Q: My daughter is 2 years and 5 months old and keeps getting sick! This is the fifth time in less than a month. I took her to the pulmonologist, and she was prescribed Xopenex. She got better for almost a week, [then] got a 103 fever from out of the blue that lasted one day and then went away for a week. Then yesterday she got 102 fever again. The pediatrician said nothing to worry about and to give her Tylenol. Is this normal? Is there anything I can do so she doesn’t get sick so often?
A: Wow, it sounds like you are getting quite worried! Hopefully, I can make you feel a little better.
When children are toddlers, they get sick frequently with viruses. Because their immune systems are seeing these normal childhood illnesses for the first time, they get sick. The good news is that each time they catch a virus, children build their immunity by making antibodies. Given the fact that your daughter had three separate fevers separated by one month and then two weeks, she still falls into the range of normal.
Xopenex is a medicine that opens up the smaller airways of the lungs so she can breathe more easily. It is for symptom control and does not cure. If she never needs Xopenex again, it was likely just a childhood illness. Most kids have wheezed at some point in their lives. However, if she starts to need Xopenex with every cold virus, she may have extra-sensitive airways. If this happens, please talk to your pediatrician about the possibilities.
Make sure she gets enough sleep, proper nutrition and practices good hand-washing. In addition, please consider a yearly flu vaccine, and remember, no school or day care for at least 24 hours after the last fever or fever reducer.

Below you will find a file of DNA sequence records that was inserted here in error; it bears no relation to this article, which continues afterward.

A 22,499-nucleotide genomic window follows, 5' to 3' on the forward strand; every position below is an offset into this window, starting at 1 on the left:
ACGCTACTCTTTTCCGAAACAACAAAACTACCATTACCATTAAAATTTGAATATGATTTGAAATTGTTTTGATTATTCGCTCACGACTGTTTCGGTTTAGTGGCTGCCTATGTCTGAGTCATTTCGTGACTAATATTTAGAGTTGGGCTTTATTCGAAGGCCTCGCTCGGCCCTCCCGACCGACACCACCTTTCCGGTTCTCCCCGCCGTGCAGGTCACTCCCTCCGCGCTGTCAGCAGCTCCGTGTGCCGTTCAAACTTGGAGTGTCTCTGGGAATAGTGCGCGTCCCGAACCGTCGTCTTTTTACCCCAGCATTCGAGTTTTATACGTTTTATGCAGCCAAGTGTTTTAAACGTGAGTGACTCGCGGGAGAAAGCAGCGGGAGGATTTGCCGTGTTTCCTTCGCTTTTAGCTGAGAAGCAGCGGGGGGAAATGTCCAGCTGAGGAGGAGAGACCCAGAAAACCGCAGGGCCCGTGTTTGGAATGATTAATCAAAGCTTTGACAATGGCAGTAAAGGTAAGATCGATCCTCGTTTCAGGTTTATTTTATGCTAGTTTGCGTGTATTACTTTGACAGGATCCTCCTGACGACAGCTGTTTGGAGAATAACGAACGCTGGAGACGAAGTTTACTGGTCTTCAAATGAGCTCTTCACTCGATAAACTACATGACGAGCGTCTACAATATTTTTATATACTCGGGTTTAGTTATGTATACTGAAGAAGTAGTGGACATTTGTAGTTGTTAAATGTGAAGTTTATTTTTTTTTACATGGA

Q: Are there any real benefits to male circumcision.
A: For a long time, it was thought that male circumcision protected against urinary tract infections. But as more published studies showed this commonly held belief was not proved true without confounding factors, the American Academy of Pediatrics moved away from recommending routine male circumcision. In addition, some insurance companies do not even cover circumcision because it is not medically necessary for most boys.
Now you may be wondering about those confounding factors I mentioned. When some of the studies were done, they included premature infants who were not circumcised because they had not been discharged from the hospital yet. The boys did have increased risk of urinary tract infections, but prematurity is a risk for urinary tract infection by itself. We do not know if these boys had urinary tract infections because they were premature or uncircumcised. Because of this possible confounding factor, we cannot count these particular studies that show increased rates of urinary tract infection in uncircumcised males.
There are some medical reasons to consider circumcision, and your pediatrician will tell you when one of these arises. Families should be made aware of both the risks and the benefits. Some possible risks include bleeding and infection, whereas potential benefits can involve decreased risk of some sexually transmitted diseases later in life.
Mainly, it becomes a personal choice for the family. Sometimes the decision is made for cultural or religious reasons.
Dr. Diana Blythe is a board-certified pediatrician with Pediatric Associates in Plantation. Write her at firstname.lastname@example.org.Copyright © 2015, Los Angeles Times